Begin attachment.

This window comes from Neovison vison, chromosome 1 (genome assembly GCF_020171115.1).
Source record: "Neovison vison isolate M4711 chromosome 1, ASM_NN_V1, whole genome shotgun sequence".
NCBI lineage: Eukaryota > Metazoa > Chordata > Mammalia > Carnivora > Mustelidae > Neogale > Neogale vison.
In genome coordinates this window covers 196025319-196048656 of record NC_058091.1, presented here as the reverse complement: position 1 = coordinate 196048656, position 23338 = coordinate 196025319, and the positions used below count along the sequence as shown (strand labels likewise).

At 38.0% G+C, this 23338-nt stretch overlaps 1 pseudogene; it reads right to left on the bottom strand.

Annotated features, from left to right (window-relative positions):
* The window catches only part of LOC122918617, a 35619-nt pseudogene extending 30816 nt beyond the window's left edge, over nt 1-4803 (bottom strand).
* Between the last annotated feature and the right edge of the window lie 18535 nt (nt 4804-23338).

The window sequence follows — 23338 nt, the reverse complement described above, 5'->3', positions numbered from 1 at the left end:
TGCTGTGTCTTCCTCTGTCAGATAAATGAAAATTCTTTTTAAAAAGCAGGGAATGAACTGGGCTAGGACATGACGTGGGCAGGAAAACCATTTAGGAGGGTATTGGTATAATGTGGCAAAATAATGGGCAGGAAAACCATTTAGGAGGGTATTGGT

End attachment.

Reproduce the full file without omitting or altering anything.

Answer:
This window comes from Neovison vison, chromosome 1 (genome assembly GCF_020171115.1).
Source record: "Neovison vison isolate M4711 chromosome 1, ASM_NN_V1, whole genome shotgun sequence".
NCBI lineage: Eukaryota > Metazoa > Chordata > Mammalia > Carnivora > Mustelidae > Neogale > Neogale vison.
In genome coordinates this window covers 196025319-196048656 of record NC_058091.1, presented here as the reverse complement: position 1 = coordinate 196048656, position 23338 = coordinate 196025319, and the positions used below count along the sequence as shown (strand labels likewise).

At 38.0% G+C, this 23338-nt stretch overlaps 1 pseudogene; it reads right to left on the bottom strand.

Annotated features, from left to right (window-relative positions):
* The window catches only part of LOC122918617, a 35619-nt pseudogene extending 30816 nt beyond the window's left edge, over nt 1-4803 (bottom strand).
* Between the last annotated feature and the right edge of the window lie 18535 nt (nt 4804-23338).

The window sequence follows — 23338 nt, the reverse complement described above, 5'->3', positions numbered from 1 at the left end:
TGCTGTGTCTTCCTCTGTCAGATAAATGAAAATTCTTTTTAAAAAGCAGGGAATGAACTGGGCTAGGACATGACGTGGGCAGGAAAACCATTTAGGAGGGTATTGGTATAATGTGGCAAAATAATGGGCAGGAAAACCATTTAGGAGGGTATTGGT